By six A.M. the wind and rain has settled down, so much so that when Ellen gets up she doesn’t bother to check the weather report. A T-8 means school is cancelled. T-3 means it’s on or just delayed. It’s still T-8, but Ellen makes the sandwiches anyway, and comes to wake me up. Me, lazy bastard that I am, I get on the computer right away, seeking permission to crawl back into bed and sleep ‘til the crack of noon. I find it, but by then it’s too late: Jamie has woken up, and he and I and Ellen sit in the living room, staring at a dull gray sky so dull and gray I just might drink that Kool-Aid, thank you very much Reverend Jones.
Eventually Will and Lucy get up and we get breakfast. Tuesday and Thursday mornings Ellen usually swims, so I take the kids to school. Today, though, the pool is closed and there’s no school, so we all sit around groggy-headed, thick skulled and dull from the rain and the drop in barometric pressure. My only official business is to meet a Fulbright English Teaching Assistant—there are 16 of them on campus—for coffee, but the “Coffee Corner” (clever name, huh?) is outside, so who knows if this’ll happen or not? There are some files we needed printed off my office computer, though, so I head out into the hall and down toward campus.
If the air last night was “clammy,” today it’s officially “clamped.” Being outside feels like being wrapped in a giant down jacket soaked in Jell-O and lined with wet marshmallows. I don’t so much sweat as condense: perspiration appears on my vast and sloping brow before I’ve even gone down one flight of stairs.
Back on the academic portion of campus, the open-air corridor looks strange. Then I realize it’s because they’ve removed all the chrome tables and wicker chairs that usually reside in the breezeways between buildings, stacking them in the stairwells instead. I walk the length of campus and only meet one person, a security guard wearing a yellow hardhat. He looks strangely happy, and I assume it’s because he has a hard had and I don’t, which is fair enough.
If outside is bad, inside the academic buildings is even worse. The air’s been turned off, and so it’s so stuffy and still I actually open my office window and let the rain pour in. I print off the documents, ring them out, and put them in my backpack before trudging back across campus to our flat.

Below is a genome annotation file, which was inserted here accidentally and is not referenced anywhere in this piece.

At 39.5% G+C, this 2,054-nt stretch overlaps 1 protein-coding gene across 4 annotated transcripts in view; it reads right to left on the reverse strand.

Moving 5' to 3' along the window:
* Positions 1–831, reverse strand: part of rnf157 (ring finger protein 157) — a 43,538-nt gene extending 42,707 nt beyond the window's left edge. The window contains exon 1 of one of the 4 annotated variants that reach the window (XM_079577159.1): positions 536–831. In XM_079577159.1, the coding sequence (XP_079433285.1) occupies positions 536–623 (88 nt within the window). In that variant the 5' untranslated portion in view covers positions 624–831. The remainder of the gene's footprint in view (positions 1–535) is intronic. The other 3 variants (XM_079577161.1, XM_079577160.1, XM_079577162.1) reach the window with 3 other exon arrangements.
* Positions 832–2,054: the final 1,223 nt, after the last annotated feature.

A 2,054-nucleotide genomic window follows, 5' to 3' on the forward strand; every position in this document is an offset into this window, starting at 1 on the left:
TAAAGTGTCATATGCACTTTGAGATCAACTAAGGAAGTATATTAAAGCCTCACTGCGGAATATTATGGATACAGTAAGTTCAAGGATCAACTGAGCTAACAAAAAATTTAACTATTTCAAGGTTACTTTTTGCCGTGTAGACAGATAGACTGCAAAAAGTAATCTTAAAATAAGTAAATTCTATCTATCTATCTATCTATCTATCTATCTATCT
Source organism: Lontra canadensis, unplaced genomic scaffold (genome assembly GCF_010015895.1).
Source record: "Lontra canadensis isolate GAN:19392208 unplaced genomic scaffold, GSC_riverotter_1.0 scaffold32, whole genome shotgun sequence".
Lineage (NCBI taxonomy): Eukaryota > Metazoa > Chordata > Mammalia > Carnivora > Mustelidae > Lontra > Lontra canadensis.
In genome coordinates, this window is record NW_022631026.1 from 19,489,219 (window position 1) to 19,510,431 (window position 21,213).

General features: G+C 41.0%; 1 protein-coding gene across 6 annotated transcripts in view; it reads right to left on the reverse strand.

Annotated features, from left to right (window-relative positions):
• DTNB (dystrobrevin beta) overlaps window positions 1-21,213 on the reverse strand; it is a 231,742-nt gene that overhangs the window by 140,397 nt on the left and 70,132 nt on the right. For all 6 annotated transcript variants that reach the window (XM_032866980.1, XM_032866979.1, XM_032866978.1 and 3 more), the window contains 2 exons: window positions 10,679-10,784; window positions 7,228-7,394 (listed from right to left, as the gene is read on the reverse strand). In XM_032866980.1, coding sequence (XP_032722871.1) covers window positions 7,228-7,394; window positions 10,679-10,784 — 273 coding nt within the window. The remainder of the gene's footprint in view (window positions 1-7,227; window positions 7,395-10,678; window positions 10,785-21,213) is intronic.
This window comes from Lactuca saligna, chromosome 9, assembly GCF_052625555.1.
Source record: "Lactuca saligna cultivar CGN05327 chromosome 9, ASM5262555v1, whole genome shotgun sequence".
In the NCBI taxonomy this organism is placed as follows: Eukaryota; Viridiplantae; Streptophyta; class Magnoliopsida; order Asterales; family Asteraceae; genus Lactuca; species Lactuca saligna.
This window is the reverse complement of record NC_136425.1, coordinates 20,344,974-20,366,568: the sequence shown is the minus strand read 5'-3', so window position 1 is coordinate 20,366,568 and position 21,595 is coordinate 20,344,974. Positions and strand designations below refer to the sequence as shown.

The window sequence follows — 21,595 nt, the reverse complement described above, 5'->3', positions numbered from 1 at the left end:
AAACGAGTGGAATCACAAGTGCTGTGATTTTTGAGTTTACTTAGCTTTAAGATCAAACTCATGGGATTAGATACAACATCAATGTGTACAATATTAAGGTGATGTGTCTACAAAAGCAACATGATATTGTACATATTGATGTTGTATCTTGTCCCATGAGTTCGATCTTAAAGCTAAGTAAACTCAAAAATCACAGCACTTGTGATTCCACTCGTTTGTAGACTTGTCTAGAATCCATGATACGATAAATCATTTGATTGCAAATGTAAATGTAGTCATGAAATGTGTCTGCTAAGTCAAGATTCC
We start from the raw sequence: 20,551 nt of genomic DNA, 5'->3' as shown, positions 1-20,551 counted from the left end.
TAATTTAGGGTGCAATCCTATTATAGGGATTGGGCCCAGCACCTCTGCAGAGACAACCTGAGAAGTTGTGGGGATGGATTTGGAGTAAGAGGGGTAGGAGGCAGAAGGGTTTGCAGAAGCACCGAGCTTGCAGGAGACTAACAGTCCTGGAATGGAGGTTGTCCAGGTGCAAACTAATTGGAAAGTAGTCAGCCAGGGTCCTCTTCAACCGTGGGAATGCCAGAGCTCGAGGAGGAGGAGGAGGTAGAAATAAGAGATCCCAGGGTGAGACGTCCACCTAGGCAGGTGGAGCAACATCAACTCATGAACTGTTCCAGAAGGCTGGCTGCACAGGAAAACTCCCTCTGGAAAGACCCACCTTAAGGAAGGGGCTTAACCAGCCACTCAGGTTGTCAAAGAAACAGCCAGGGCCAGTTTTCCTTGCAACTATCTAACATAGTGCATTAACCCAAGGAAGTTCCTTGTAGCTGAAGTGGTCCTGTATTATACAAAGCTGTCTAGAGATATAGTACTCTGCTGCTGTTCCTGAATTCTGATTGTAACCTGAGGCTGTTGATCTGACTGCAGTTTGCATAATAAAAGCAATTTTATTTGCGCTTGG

I e-mail the ETA, suggesting we postpone, but by 10:55 she hasn’t responded, so I rush out the door back into the humid air. By the time I get to Coffee Corner, I look like a human luffa sponge that someone put in the dishwasher and left for three cycles.
The ETA is nice. Her name is Ladaea, and though she went to school in Ohio, she’s originally from New Mexico. The Fulbright ETA program was set up the local Fulbright coordinator in honor of his late wife. It brings 16 newly-minted BAs to campus and puts them in various settings where their language skills might be helpful to the school’s various faculty and students using English. When I’d heard about the program I was excited for any number of reasons, but mainly because it’d been six months since I’d screwed up the life of someone in their twenties with my bad advice. So I went out of my way to make contact with a few of them just to let them know I was on campus. Actually, I made a point of making contact more because I know from experience that even when you’re in a country where you’re loving life, every so often you’ll have a WAM (Weird American Moodswing) Day. And at times like that, being able to go upstairs to 802 SSQ, bang on the door, and go inside to sit on the floor and play Legos with a two-year-old is a pretty good thing.
Anyhow, Ladaea’s a pretty interesting kid who graduate from high school when she was 17 and college when she was twenty and who seems more mature than most faculty I know. We have a nice conversation that got even nicer, when at the very end she mentions that she’d love to babysit for us if ever we needed help.
“Really?” I say, trying not to sound too grateful, much less drool. I definitely don’t remind her that we have three—count ‘em, three kids—one of whom still feels his Fruit-of-the-Looms are the appropriate place for planting a nice stinky pomme de derriere. “Huh. Let me mention it to Ellen, see what she says.”
The rest of the day pretty much sucks. Hot steady rain pours down. I do a few hours mediocre work in my office, trying not to fall asleep while reading various executive summaries (none of which contained even one execution) and trying not to fall asleep while doing some sorry-assed writing that I immediately delete, once I wake up. Then I trudge back to the flat through the rain, thinking at least I can make Ellen’s day by watching the kids so she can catch a swim.
But of course there’s no swimming, because it’s pouring rain.
Enough of this. We all go to bed at 3:15.